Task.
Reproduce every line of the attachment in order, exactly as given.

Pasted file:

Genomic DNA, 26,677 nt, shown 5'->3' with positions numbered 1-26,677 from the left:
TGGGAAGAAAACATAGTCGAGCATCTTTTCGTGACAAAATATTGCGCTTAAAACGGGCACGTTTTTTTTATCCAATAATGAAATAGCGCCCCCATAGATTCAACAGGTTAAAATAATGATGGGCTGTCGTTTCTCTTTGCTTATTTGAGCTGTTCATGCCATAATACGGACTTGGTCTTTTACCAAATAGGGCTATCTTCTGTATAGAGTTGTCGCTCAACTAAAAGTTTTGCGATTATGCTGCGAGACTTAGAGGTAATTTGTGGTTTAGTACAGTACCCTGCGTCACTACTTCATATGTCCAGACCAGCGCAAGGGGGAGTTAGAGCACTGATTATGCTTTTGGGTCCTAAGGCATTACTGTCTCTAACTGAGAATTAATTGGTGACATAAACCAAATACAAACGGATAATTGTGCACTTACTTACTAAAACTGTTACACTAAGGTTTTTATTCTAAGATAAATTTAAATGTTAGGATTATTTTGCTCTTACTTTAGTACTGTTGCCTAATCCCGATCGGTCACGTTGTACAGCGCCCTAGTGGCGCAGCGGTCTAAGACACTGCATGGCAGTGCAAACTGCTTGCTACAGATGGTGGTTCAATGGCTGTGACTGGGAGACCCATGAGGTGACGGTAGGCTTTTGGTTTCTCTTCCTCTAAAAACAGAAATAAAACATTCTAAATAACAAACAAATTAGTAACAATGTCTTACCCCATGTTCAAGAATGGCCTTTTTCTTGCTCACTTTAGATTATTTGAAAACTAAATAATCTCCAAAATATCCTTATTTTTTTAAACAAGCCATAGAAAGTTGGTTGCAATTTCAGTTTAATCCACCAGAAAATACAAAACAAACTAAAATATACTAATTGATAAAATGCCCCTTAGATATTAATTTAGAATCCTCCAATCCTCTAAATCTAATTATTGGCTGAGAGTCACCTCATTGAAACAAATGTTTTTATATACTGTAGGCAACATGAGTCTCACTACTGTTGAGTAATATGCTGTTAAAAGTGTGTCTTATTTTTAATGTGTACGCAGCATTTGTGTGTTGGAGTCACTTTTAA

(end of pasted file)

Genomic DNA, 26,677 nt, shown 5'->3' with positions numbered 1-26,677 from the left:
TGGGAAGAAAACATAGTCGAGCATCTTTTCGTGACAAAATATTGCGCTTAAAACGGGCACGTTTTTTTTATCCAATAATGAAATAGCGCCCCCATAGATTCAACAGGTTAAAATAATGATGGGCTGTCGTTTCTCTTTGCTTATTTGAGCTGTTCATGCCATAATACGGACTTGGTCTTTTACCAAATAGGGCTATCTTCTGTATAGAGTTGTCGCTCAACTAAAAGTTTTGCGATTATGCTGCGAGACTTAGAGGTAATTTGTGGTTTAGTACAGTACCCTGCGTCACTACTTCATATGTCCAGACCAGCGCAAGGGGGAGTTAGAGCACTGATTATGCTTTTGGGTCCTAAGGCATTACTGTCTCTAACTGAGAATTAATTGGTGACATAAACCAAATACAAACGGATAATTGTGCACTTACTTACTAAAACTGTTACACTAAGGTTTTTATTCTAAGATAAATTTAAATGTTAGGATTATTTTGCTCTTACTTTAGTACTGTTGCCTAATCCCGATCGGTCACGTTGTACAGCGCCCTAGTGGCGCAGCGGTCTAAGACACTGCATGGCAGTGCAAACTGCTTGCTACAGATGGTGGTTCAATGGCTGTGACTGGGAGACCCATGAGGTGACGGTAGGCTTTTGGTTTCTCTTCCTCTAAAAACAGAAATAAAACATTCTAAATAACAAACAAATTAGTAACAATGTCTTACCCCATGTTCAAGAATGGCCTTTTTCTTGCTCACTTTAGATTATTTGAAAACTAAATAATCTCCAAAATATCCTTATTTTTTTAAACAAGCCATAGAAAGTTGGTTGCAATTTCAGTTTAATCCACCAGAAAATACAAAACAAACTAAAATATACTAATTGATAAAATGCCCCTTAGATATTAATTTAGAATCCTCCAATCCTCTAAATCTAATTATTGGCTGAGAGTCACCTCATTGAAACAAATGTTTTTATATACTGTAGGCAACATGAGTCTCACTACTGTTGAGTAATATGCTGTTAAAAGTGTGTCTTATTTTTAATGTGTACGCAGCATTTGTGTGTTGGAGTCACTTTTAA